• WoW ended up preventing full teams in their battlegrounds because they were too dominating.
    • Bossmods ended up telling players when to anticipate something because players had more attention to their UI than what happened on screen.
    • The game world ended up so dull that they added autopathing.

    On the opposite side you have poorly made descriptions that force you to exit the game to understand game mechanics. You also have the false choices for character builds that everyone should avoid.
    1. Do people even want to play with others? If an activity by itself is stressful and you are forced to do something you don't really want to...your performance will suffer.

    2. The reverse of 1. Regardless, Premades should go vs Premades and randoms vs randoms. That's a common sense. Because, no matter how good a sports team, they will have trouble overcoming a nicely tuned teamspirit side.

    3. This is the failure of mechanic design. When I watch old footage of WoW, I just cringe so hard. Why? Because of that swarm of icons polluting the screen and taking 70-80% screen space! While I don't advocate BnS design where some classes are literally 1-2 spam, the ancient WoW design is the other extreme. One could even call the current state a reaction to that action.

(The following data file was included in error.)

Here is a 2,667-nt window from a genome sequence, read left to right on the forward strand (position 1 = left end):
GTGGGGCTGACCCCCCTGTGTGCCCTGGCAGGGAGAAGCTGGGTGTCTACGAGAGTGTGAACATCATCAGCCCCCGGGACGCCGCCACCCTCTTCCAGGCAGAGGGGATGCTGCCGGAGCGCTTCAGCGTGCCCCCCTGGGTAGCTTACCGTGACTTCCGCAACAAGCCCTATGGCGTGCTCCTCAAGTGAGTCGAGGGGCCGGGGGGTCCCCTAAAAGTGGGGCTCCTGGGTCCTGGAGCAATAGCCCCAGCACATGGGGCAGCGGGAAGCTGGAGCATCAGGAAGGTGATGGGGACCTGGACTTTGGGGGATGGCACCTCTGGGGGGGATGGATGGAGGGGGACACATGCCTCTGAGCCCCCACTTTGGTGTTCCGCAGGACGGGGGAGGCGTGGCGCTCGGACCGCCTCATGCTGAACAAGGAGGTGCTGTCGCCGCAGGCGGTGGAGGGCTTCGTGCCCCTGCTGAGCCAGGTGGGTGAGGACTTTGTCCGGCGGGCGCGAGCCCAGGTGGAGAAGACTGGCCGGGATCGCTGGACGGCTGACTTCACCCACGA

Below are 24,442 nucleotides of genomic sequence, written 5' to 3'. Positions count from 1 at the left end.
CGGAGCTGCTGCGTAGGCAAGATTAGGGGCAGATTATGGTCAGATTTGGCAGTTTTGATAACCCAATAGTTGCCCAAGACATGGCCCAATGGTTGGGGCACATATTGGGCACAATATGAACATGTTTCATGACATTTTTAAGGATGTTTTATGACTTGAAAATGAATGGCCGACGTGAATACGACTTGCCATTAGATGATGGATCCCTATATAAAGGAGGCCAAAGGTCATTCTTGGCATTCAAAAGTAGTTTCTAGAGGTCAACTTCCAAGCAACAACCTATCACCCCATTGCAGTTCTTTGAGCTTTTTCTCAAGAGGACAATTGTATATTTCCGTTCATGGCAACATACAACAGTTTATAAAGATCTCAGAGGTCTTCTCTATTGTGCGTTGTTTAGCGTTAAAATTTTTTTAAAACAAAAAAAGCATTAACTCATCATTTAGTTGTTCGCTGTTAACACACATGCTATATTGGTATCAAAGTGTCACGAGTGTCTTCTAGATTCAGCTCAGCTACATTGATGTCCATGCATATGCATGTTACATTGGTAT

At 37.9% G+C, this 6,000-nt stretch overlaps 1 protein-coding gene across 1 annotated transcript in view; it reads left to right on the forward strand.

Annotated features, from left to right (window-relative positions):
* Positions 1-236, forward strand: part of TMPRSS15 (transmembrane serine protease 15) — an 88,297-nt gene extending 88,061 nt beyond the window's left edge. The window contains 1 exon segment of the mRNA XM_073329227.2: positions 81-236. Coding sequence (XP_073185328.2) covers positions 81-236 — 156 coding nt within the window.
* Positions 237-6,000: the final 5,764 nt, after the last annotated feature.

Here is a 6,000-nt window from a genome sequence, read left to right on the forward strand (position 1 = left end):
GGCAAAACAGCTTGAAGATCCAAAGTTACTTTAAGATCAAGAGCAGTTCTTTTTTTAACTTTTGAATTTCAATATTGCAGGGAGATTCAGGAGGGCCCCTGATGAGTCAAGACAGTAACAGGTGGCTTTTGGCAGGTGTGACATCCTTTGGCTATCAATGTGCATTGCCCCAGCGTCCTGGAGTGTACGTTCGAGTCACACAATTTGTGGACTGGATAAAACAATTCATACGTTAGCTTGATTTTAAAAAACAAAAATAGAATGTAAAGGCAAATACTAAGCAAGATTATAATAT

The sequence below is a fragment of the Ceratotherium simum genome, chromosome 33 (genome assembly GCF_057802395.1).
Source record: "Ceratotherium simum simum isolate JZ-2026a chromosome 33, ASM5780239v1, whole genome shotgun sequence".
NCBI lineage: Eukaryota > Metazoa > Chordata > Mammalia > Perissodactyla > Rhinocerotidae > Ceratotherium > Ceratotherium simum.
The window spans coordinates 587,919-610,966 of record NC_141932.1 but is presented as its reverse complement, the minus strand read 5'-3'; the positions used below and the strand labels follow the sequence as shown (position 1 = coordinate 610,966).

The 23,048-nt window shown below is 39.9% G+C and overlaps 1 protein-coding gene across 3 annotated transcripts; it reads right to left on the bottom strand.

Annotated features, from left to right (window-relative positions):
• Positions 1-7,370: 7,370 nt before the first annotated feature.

4. It was often very dull, let's be real now. It's just that we didn't see it because there were other things present, most notably the "wow, new" factor. World building / designing is a serious business and involves more than just making it look nice.
    GdemamiAlBQuirkyOGDeathRow
  • AAAMEOWAAAMEOW Member UncommonPosts: 1,095
    edited June 4